The operation of the fuel cells produces hazardous solid waste in the form of lead, benzene, chromium, arsenic, and hydrogen sulfide. This hazardous waste was not disclosed when Bloom Energy applied for a permit, through DNREC, to site in the protected Delaware Coastal Zone.

Moreover, Bloom Energy has failed to create the 900 Delaware jobs forecast, with less than 250 hires, based on their October 2016 report.

Because of the Bloom Energy tariff, the renewable energy costs reflected on Delmarva Power bills are now running well above the 3 percent cap — close to 10 percent, if the QFCP tariff is taken into account. Yet Delaware regulators seem intent on excluding the cost of the tariff.

In fact, DNREC issued a regulation at the start of 2016 that would have adjusted the 3 percent cost-cap calculation so it would never be exceeded. Delaware Public Advocate, Drew Slater sued on several grounds, including that the DPSC — not DNREC — had jurisdiction under REPSA. DNREC agreed to withdraw its regulations.

DPSC now proposes Regulation No. 56, which it is preparing to finalize. The cost of the QFCP tariff remains excluded from the renewable energy cost-cap calculation. The rising cost of wind and solar power subsidies would still exceed the 3 percent cost cap, yet it is apparently planned to allow the subsidies to keep growing on grounds that a freeze “may” be imposed, rather than it “shall” be imposed.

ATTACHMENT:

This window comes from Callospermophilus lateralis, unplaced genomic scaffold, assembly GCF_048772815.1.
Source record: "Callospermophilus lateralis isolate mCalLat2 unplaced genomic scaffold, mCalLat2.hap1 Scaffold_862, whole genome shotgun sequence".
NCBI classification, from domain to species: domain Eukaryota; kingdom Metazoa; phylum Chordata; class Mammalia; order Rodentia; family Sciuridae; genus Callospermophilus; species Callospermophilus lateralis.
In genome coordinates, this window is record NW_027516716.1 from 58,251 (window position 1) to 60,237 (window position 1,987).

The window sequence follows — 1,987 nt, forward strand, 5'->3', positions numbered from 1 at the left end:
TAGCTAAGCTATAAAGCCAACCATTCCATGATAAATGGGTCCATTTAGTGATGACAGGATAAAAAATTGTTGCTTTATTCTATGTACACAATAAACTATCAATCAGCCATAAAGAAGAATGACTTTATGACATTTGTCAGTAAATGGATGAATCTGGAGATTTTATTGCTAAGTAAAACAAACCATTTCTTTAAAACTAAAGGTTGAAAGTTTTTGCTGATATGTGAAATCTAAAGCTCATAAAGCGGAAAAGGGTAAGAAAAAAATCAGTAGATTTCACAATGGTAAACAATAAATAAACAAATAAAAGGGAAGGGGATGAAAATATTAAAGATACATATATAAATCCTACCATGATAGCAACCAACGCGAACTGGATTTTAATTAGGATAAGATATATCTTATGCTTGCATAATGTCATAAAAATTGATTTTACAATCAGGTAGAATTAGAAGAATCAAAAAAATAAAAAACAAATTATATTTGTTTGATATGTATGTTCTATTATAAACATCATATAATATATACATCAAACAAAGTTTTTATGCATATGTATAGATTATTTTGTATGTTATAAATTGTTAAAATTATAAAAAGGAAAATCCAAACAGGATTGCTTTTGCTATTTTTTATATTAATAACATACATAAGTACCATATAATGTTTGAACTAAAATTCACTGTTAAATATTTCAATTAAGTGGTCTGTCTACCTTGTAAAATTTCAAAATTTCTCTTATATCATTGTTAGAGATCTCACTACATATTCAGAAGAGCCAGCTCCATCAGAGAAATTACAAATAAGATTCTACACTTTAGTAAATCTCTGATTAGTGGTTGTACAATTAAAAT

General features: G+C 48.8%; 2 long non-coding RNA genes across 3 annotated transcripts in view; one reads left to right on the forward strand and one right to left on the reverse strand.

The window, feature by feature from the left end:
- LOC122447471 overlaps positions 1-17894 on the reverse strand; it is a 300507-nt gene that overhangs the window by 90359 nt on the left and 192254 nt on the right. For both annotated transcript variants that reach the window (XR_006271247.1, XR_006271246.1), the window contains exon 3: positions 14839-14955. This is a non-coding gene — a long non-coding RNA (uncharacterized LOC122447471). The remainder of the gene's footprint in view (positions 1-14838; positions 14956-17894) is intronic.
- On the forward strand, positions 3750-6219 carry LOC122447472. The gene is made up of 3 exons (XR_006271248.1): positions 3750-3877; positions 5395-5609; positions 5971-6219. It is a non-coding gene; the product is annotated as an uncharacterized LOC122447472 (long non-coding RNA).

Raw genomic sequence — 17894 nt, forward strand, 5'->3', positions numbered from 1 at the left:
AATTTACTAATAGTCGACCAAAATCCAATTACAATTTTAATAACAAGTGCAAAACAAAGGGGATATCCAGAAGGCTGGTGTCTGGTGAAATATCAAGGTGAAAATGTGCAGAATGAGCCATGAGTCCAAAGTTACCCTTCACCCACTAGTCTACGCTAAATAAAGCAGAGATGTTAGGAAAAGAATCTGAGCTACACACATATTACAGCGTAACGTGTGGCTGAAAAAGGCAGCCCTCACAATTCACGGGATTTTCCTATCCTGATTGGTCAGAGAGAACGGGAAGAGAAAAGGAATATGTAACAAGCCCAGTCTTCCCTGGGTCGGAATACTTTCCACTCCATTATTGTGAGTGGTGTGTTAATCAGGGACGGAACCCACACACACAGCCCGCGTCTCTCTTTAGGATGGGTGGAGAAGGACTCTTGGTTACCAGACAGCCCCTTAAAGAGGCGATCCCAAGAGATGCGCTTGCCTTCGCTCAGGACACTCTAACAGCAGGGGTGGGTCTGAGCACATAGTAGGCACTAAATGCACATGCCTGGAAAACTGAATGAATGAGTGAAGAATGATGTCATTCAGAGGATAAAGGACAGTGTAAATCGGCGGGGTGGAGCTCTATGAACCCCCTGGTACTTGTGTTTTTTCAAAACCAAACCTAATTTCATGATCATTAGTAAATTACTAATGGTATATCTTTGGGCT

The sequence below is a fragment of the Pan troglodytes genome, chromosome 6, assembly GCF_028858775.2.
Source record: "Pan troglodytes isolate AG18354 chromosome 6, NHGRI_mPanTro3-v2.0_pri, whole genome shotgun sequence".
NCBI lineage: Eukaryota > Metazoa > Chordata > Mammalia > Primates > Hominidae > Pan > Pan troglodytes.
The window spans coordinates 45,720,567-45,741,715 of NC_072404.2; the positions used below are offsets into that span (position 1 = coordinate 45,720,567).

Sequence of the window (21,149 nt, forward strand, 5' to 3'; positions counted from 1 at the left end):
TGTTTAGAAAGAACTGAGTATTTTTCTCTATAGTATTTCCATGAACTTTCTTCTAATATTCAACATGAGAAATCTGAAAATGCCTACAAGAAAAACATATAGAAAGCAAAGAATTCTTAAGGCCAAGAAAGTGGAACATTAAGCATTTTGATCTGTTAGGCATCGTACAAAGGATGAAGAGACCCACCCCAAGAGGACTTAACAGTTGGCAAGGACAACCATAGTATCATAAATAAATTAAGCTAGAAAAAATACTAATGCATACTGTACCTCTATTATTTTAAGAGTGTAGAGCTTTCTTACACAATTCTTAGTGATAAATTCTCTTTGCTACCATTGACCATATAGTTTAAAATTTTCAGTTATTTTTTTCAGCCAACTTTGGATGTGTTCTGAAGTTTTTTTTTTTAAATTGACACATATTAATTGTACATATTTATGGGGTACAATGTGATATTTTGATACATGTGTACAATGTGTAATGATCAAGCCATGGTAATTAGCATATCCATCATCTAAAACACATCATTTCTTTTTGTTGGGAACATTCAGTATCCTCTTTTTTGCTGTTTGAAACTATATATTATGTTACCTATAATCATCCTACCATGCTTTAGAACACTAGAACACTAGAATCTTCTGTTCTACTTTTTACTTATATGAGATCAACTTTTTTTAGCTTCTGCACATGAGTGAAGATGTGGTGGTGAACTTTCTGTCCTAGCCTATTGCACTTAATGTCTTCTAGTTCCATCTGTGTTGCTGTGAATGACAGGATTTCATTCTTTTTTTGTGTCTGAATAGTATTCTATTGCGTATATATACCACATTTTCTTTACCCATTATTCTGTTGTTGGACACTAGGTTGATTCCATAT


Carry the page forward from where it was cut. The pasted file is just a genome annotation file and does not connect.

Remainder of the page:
This is an artificial interpretation of the statutory intent of the text, which delays relief for ratepayers and invites further litigation.

The DPSC’s position appears to be consistent with the advice of consultants the DPSC hired before the QFCP tariff was approved in 2011. The consultants cautioned a “new administration” might take a contrary view of the matter, however, thereby tacitly acknowledging that their advice was political rather than technical in nature.

I recently contacted one of the consultants to discuss this matter, i.e., why did they advise that the QFCP tariff did not represent “specific payment[s] being made to the Project Company [Bloom Energy] for “fulfilling” Delmarva’s REC or SREC obligations” when that was the precise purpose of the tariff? The response was succinct: “no comment.”

Based on the foregoing, I believe the DPSC should remember whose interests they are supposed to serve — Delaware electricity ratepayers, balanced against the needs of Delmarva Power, not the special interests that benefit from the REPSA provisions — and honor the renewable energy cost-cap the General Assembly saw fit to enact to protect the ratepayers from excessive subsidies.

Public comments on the DPSC regulations are due by Sept. 30. They may be submitted online or mailed to:

Delaware Public Service Commission
861 Silver Lake Blvd.
Cannon Building, Suite 100
Dover, DE 19904

EDITOR’S NOTE: John A. Nichols, of Middletown, is a self-described activist for reliable, cost-effective electricity generation.